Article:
Part of his speech scathed rival Democrat Presidential Candidate Hillary Clinton to which the crowd reacted with scalding remarks such as “lock her up” chants from the crowed.  His speech also showed his perspective regarding his co-party’s lack of support for his victory.

General Mattis is a retired Marine Corps officer that led a battalion during the first Gulf war in 1991. Post-war, he returned to active duty as a task force commander in Southern Afghanistan during 2001’s war on terror. He had also been part of the Iraq invasion in 2003, playing a huge role in the victory of Fallujah against Iraqi insurgents.

According to Republican Senator John McCain — now the chairman of the armed services committee — “He (General Mattias) is without a doubt one of the finest military officers of his generation” and said Mattis is an inspiration among his troops.

 

Lack of Risk Recognition is Grounds for Accident At Work Claims

From the beginning, a businessman understands the risks involved in a business.

A chef who opens a restaurant knows that the boiling oil, slippery floors, possibility of contaminants in food and the quality of ingredients used are huge risks to their workers and chefs.

This is why he or she would necessitate the use of training, safety guidelines and basic insurance for all employees.

The basic insurance is fair — as it is agreed upon by employer and employee that it is through the job contract — but it truly isn’t enough.

An employer cannot use grounds that the workplace has no risks if he or she had done the following:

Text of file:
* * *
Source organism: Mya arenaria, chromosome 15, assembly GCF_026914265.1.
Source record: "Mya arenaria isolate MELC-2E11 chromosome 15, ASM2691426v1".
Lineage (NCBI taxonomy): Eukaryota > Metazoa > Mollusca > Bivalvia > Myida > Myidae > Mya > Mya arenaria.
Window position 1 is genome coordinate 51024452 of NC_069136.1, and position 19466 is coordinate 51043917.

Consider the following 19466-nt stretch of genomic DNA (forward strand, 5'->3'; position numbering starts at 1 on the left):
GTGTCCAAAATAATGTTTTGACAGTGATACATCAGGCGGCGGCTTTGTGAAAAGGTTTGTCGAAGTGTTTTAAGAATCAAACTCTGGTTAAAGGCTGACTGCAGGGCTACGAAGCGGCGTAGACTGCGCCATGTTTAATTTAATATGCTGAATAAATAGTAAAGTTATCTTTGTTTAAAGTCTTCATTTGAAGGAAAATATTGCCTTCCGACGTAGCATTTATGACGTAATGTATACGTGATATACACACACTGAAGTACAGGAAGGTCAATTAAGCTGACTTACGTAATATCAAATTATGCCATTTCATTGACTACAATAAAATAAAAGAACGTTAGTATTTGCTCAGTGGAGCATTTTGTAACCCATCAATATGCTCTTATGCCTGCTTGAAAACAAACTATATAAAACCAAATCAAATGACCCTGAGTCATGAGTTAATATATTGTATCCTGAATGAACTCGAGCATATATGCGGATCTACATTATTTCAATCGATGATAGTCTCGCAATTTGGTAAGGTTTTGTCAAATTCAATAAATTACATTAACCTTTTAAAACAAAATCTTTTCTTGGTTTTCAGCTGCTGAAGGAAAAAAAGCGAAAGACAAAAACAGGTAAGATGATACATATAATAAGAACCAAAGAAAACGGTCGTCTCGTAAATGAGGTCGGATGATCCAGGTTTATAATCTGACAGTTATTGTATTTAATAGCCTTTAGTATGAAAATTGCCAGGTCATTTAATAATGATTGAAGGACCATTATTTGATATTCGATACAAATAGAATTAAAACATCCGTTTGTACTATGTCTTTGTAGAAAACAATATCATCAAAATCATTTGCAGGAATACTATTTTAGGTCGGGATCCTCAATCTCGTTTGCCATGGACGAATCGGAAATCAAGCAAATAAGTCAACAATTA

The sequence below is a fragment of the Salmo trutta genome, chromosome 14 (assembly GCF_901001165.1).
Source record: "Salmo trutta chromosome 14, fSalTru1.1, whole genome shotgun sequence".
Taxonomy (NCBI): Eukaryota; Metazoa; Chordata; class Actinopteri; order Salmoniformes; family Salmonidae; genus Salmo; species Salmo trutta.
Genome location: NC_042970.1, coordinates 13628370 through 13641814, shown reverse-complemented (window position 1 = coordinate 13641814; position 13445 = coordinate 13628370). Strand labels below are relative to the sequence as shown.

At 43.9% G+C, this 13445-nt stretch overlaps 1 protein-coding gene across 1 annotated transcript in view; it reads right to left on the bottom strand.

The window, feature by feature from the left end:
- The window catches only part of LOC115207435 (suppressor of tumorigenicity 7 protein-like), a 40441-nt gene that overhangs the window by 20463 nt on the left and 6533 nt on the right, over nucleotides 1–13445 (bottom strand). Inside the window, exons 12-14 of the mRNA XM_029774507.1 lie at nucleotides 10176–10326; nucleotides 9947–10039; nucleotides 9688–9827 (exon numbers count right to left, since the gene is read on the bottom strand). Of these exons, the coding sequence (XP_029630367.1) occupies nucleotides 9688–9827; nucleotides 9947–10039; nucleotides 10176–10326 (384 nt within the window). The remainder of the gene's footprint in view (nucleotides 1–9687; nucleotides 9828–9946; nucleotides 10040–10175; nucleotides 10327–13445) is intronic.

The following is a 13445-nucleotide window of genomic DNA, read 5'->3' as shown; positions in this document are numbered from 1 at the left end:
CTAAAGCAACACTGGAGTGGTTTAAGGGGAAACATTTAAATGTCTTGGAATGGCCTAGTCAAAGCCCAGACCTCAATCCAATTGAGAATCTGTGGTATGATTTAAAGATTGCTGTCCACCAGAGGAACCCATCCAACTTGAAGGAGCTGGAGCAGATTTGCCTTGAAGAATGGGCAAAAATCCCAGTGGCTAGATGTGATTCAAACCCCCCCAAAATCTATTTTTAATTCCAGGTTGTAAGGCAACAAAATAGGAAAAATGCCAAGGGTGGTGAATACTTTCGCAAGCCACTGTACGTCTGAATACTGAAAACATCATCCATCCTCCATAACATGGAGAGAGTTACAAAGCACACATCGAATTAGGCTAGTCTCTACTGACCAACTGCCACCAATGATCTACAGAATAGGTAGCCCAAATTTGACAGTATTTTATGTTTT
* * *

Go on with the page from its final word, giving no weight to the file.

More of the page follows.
Workplace Inspection

Government authorised personnel will send representatives to inspect the workplaces and discuss the nature of work the employer is to provide his or her employees.

The nature is then categorised and the employer and business-owner will sign the agreement that everything they had stated as answers to the form are true.

This serves as recognition that a workplace is a high or low-risk working environment.

Sanitary Clearance

Authorities assigned to this department only provide such clearance if their representatives find the workplace to be sanitary and fit for the purpose of work stated in the workplace inspection. The employer and business-owner will again sign a form affirming the workplace is sanitary and agrees to the steps authorities on sanitation prescribe to maintain the environment on such.

If your employer states that they deemed the workplace as a low-risk of danger environment and believe the possibility of such injuries of your nature impossible to happen, invoke these two clearances including inspections. Representatives for accident at work claims can invoke such on your behalf to ensure that you get the proper recompense you deserve.

Aleppo Besieged Areas “A Living Hell”

Civilians living in besieged areas of Aleppo consider the situation to be a “living hell” as they are enduring lack of food and water.

Humanitarian missions found it difficult to find their way inside to provide aid to survivors of devastating air strikes from the Syrian regime. Meanwhile, rebel-held frontlines remained vulenrable to Russian air strikes overnight.

The attacks had allowed Syrian regime forces to occupy the north of the city.

“The army high command calls all armed fighters in the eastern neighbourhood of Aleppo to leave these neighbourhoods and let civilian residents live their normal lives,” said a statement, carried by state news agency Sana on Sunday.

Syrian government forces have been trying for months to recapture the city’s eastern half, which has long been a major opposition stronghold.